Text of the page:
LeBron James reportedly felt he was underpaid while he was on the Heat

LeBron James stands with his hands on his hips and looks on during a game in 2012.
LeBron James in 2012.Phelan M. Ebenhack/AP Images
  • LeBron James took less than the max when he joined the Heat in 2010.

  • James felt he was underpaid in Miami and it bothered him to not be the highest-paid player, according to ESPN's Brian Windhorst.

  • James has since signed max contracts when possible, but rules have prevented him from some massive pay days.

LeBron James is the highest-paid player in NBA history, but in his mind, he should have made even more.

According to ESPN's Brian Windhorst on the "Hoop Collective" podcast, while James was with the Miami Heat from 2010-14, it bothered him that he wasn't the highest-paid player on the team.

As Windhorst noted, when James joined the Miami Heat, he took slightly less than the max, signing a six-year, $110 million contract with the Cleveland Cavaliers as part of a sign-and-trade to Miami. By taking slightly less than the max, it allowed the Heat to sign some much-needed veteran depth.

During those four years, James was consistently tied with Chris Bosh as the highest-paid player on the Heat.

Windhorst said he once noted to James that he hadn't been the highest-paid player on the team. According to Windhorst, James' head "snapped around" and he said, "That's an untold story."

Windhorst said James then went on a "rant about being underpaid."

According to Basketball-Reference, James earned salaries of $14.5 million, $16 million, $17.5 million, and $19 million across his four seasons with the Heat.

In a league with a salary cap, James — who was almost indisputably the league's best player — was underpaid.

Though James had agreed to take less to help the Heat, it still reportedly irked him to be making less than he could have. According to Windhorst, that feeling cemented James' philosophy going forward to earn a max contract at every turn.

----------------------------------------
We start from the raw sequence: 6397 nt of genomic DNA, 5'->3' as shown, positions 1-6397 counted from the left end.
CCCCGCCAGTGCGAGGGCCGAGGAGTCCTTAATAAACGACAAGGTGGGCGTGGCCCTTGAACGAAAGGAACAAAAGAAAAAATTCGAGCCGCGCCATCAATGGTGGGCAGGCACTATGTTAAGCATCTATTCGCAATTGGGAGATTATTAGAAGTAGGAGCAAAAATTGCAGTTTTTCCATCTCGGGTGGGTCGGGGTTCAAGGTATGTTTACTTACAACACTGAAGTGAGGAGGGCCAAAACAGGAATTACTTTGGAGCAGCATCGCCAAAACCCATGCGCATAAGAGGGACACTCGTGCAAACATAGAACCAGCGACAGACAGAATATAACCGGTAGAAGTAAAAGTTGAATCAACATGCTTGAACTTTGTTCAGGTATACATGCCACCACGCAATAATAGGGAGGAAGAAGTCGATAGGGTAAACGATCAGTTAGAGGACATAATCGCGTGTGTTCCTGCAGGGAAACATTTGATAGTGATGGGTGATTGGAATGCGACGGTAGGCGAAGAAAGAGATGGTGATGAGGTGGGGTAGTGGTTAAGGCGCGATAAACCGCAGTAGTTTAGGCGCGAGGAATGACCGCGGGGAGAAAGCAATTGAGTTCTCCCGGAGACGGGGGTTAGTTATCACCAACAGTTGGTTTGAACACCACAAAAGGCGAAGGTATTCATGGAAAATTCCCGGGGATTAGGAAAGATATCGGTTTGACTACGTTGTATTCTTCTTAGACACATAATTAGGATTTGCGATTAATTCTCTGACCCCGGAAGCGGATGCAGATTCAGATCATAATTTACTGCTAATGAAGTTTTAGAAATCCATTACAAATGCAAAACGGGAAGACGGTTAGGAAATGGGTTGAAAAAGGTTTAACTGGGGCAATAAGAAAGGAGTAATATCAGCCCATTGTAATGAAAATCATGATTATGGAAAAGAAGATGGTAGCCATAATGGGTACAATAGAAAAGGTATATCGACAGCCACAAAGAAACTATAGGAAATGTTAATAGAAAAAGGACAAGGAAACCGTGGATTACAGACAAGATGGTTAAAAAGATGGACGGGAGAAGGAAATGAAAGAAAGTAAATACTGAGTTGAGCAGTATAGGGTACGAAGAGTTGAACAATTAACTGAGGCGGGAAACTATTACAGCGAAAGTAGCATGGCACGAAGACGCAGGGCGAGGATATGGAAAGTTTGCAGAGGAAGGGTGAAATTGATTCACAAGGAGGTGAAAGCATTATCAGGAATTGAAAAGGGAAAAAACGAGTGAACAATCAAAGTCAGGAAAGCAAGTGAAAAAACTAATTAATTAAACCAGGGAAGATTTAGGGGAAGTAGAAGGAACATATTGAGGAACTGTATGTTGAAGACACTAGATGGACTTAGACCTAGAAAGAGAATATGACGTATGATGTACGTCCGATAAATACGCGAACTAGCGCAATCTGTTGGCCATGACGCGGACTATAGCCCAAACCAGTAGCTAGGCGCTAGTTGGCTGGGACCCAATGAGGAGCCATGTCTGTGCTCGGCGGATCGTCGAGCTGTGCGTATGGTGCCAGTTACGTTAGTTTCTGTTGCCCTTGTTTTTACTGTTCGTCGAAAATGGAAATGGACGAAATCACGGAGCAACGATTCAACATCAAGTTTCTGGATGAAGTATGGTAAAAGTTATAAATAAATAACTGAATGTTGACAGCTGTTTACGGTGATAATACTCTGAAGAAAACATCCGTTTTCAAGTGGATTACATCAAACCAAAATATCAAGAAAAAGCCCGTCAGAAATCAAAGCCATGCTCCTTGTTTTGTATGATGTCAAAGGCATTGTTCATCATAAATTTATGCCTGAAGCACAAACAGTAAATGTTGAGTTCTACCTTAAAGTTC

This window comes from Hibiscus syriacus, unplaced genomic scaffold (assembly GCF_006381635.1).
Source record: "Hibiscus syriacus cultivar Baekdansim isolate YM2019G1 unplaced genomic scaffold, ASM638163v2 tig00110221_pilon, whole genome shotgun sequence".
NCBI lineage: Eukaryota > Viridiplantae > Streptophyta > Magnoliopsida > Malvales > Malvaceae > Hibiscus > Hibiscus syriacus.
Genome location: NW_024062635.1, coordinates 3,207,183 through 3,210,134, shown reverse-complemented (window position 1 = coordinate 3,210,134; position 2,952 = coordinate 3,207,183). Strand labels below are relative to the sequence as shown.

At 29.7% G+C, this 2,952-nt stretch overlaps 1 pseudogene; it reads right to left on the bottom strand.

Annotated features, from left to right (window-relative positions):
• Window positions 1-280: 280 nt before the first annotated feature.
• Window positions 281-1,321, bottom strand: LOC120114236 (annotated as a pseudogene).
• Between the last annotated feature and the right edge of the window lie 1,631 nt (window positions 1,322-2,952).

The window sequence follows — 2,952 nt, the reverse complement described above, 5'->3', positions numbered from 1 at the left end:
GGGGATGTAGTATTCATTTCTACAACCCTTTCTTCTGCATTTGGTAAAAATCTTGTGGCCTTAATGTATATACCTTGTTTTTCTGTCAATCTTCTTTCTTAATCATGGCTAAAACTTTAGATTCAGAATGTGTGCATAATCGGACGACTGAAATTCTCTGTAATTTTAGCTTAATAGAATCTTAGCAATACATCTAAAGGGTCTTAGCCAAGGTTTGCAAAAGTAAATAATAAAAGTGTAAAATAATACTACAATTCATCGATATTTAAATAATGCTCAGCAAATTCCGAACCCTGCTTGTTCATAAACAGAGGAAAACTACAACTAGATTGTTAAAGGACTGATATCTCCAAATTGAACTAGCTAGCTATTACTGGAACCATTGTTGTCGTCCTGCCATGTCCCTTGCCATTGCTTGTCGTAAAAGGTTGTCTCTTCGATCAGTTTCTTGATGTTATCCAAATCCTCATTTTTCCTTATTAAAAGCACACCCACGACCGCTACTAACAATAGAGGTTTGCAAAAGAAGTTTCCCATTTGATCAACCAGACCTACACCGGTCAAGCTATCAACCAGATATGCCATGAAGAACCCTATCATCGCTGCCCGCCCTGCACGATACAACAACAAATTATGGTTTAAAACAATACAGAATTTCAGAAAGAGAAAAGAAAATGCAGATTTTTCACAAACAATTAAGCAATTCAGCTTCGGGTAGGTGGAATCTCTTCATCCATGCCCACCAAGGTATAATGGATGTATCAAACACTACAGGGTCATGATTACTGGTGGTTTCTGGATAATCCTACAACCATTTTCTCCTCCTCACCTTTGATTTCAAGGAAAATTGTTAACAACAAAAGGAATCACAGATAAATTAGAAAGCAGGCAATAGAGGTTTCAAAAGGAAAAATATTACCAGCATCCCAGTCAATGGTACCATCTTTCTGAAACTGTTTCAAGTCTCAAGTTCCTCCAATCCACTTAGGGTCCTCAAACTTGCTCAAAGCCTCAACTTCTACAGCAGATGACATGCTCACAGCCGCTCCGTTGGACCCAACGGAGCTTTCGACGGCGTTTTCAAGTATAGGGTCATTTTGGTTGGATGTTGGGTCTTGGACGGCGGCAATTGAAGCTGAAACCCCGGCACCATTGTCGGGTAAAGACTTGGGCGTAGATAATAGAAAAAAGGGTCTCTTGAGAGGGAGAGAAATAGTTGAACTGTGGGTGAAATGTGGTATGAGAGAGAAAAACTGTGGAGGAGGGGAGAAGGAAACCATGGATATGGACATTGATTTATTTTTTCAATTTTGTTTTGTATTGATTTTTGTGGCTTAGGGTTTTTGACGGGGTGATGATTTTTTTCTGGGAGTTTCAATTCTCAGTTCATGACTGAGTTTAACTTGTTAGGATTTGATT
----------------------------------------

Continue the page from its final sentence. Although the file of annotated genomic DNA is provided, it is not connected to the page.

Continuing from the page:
"Ever since he didn't get those maxes in Miami, it's always been like, 'I am a max player,'" Windhorst said.

LeBron James stands with his hands on his hips and looks up during a Cavs game in 2015.
LeBron James in 2015.Tony Dejak/AP Images

When James re-signed with the Cleveland Cavaliers in 2014, he signed a series of one-year deals, hitting free agency each summer, just to re-sign in Cleveland. This accomplished two things: It allowed him to make more money, re-signing under a growing salary cap, which players' salaries are tied to. It also kept pressure on the Cavs' front office to keep improving, knowing James could leave in free agency if he wanted to.

James never signed a long-term contract in Cleveland, but he has with the Los Angeles Lakers. His initial deal was a four-year, $153 million contract with the Lakers. He has since signed a pair of two-year extensions, most recently a two-year, $97 million extension with a player option for the second year — another potential out.

LeBron James looks up during a game in 2022.
LeBron James in 2022.Mark J. Terrill/AP Images

There is one area where James' greatness has hurt him, however — signing a five-year maximum deal into his 30s.

James has twice run into an obscure, age-related rule that has foiled his plans to sign massive, $200 million deals.

In 2016, James looked poised to sign a five-year deal worth $200 million with the Cavaliers. However, that version of the collective bargaining agreement (CBA) had the "over-36" rule, which prevented teams from signing players to four- or five-year deals that took them past 36 (the belief being that those players were unlikely to see the end of the contract). Under the rule, the money owed to players in years after they turned 36 would be spread out to the earlier years of the contract.

For James, who was 31 at the time, that would have meant taking the money in the fifth year of the deal (when he'd be 36) and spreading it out over the first four years. However, he would have made more than the maximum amount possible in a single season, violating rules.

The same thing happened in 2020, when James could have opted out of his first contract with the Lakers the next summer and signed a five-year max. However, the rule, which had been changed to the "over-38" rule to accommodate longer-lasting careers, once again applied to James, who was 34. The money couldn't be spread out because he'd once again make more than the maximum allowed.

James, instead signed a two-year, $85 million extension with the Lakers.

Ultimately, James will finish his career with more than $500 million in earnings.

Read the original article on Insider